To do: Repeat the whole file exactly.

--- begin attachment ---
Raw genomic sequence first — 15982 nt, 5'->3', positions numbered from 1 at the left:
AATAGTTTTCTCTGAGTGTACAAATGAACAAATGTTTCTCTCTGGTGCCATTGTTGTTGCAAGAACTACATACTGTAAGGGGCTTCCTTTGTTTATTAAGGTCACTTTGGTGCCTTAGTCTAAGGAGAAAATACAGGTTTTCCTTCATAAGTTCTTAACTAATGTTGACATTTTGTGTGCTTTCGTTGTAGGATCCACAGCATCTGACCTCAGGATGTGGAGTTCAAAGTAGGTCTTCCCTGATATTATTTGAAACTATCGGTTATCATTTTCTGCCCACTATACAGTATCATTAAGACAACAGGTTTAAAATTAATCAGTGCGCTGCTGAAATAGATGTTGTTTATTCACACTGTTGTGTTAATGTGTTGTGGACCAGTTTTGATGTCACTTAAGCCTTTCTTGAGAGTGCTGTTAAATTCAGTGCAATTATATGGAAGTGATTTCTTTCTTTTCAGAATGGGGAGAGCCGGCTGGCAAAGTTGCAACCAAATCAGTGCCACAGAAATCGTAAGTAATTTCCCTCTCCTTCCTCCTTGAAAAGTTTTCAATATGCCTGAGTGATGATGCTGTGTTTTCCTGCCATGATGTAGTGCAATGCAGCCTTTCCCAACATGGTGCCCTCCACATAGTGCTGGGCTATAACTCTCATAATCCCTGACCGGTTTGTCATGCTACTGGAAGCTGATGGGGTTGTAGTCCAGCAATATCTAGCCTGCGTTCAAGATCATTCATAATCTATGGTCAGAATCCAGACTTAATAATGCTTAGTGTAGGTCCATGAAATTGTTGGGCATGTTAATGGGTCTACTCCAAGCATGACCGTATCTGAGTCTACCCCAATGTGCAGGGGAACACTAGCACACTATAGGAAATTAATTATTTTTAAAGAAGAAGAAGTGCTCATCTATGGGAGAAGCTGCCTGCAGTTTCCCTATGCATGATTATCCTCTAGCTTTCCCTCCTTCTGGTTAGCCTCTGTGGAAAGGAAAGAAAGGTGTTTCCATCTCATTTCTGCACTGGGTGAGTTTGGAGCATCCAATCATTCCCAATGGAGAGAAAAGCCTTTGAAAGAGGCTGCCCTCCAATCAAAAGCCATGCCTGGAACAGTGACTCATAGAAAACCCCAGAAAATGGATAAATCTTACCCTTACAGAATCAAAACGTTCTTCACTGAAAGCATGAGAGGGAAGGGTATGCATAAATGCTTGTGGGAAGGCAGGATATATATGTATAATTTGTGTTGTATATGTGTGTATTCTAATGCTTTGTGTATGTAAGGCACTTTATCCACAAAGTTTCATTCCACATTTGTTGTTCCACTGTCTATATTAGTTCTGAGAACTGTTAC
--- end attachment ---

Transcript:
Raw genomic sequence first — 15982 nt, 5'->3', positions numbered from 1 at the left:
AATAGTTTTCTCTGAGTGTACAAATGAACAAATGTTTCTCTCTGGTGCCATTGTTGTTGCAAGAACTACATACTGTAAGGGGCTTCCTTTGTTTATTAAGGTCACTTTGGTGCCTTAGTCTAAGGAGAAAATACAGGTTTTCCTTCATAAGTTCTTAACTAATGTTGACATTTTGTGTGCTTTCGTTGTAGGATCCACAGCATCTGACCTCAGGATGTGGAGTTCAAAGTAGGTCTTCCCTGATATTATTTGAAACTATCGGTTATCATTTTCTGCCCACTATACAGTATCATTAAGACAACAGGTTTAAAATTAATCAGTGCGCTGCTGAAATAGATGTTGTTTATTCACACTGTTGTGTTAATGTGTTGTGGACCAGTTTTGATGTCACTTAAGCCTTTCTTGAGAGTGCTGTTAAATTCAGTGCAATTATATGGAAGTGATTTCTTTCTTTTCAGAATGGGGAGAGCCGGCTGGCAAAGTTGCAACCAAATCAGTGCCACAGAAATCGTAAGTAATTTCCCTCTCCTTCCTCCTTGAAAAGTTTTCAATATGCCTGAGTGATGATGCTGTGTTTTCCTGCCATGATGTAGTGCAATGCAGCCTTTCCCAACATGGTGCCCTCCACATAGTGCTGGGCTATAACTCTCATAATCCCTGACCGGTTTGTCATGCTACTGGAAGCTGATGGGGTTGTAGTCCAGCAATATCTAGCCTGCGTTCAAGATCATTCATAATCTATGGTCAGAATCCAGACTTAATAATGCTTAGTGTAGGTCCATGAAATTGTTGGGCATGTTAATGGGTCTACTCCAAGCATGACCGTATCTGAGTCTACCCCAATGTGCAGGGGAACACTAGCACACTATAGGAAATTAATTATTTTTAAAGAAGAAGAAGTGCTCATCTATGGGAGAAGCTGCCTGCAGTTTCCCTATGCATGATTATCCTCTAGCTTTCCCTCCTTCTGGTTAGCCTCTGTGGAAAGGAAAGAAAGGTGTTTCCATCTCATTTCTGCACTGGGTGAGTTTGGAGCATCCAATCATTCCCAATGGAGAGAAAAGCCTTTGAAAGAGGCTGCCCTCCAATCAAAAGCCATGCCTGGAACAGTGACTCATAGAAAACCCCAGAAAATGGATAAATCTTACCCTTACAGAATCAAAACGTTCTTCACTGAAAGCATGAGAGGGAAGGGTATGCATAAATGCTTGTGGGAAGGCAGGATATATATGTATAATTTGTGTTGTATATGTGTGTATTCTAATGCTTTGTGTATGTAAGGCACTTTATCCACAAAGTTTCATTCCACATTTGTTGTTCCACTGTCTATATTAGTTCTGAGAACTGTTAC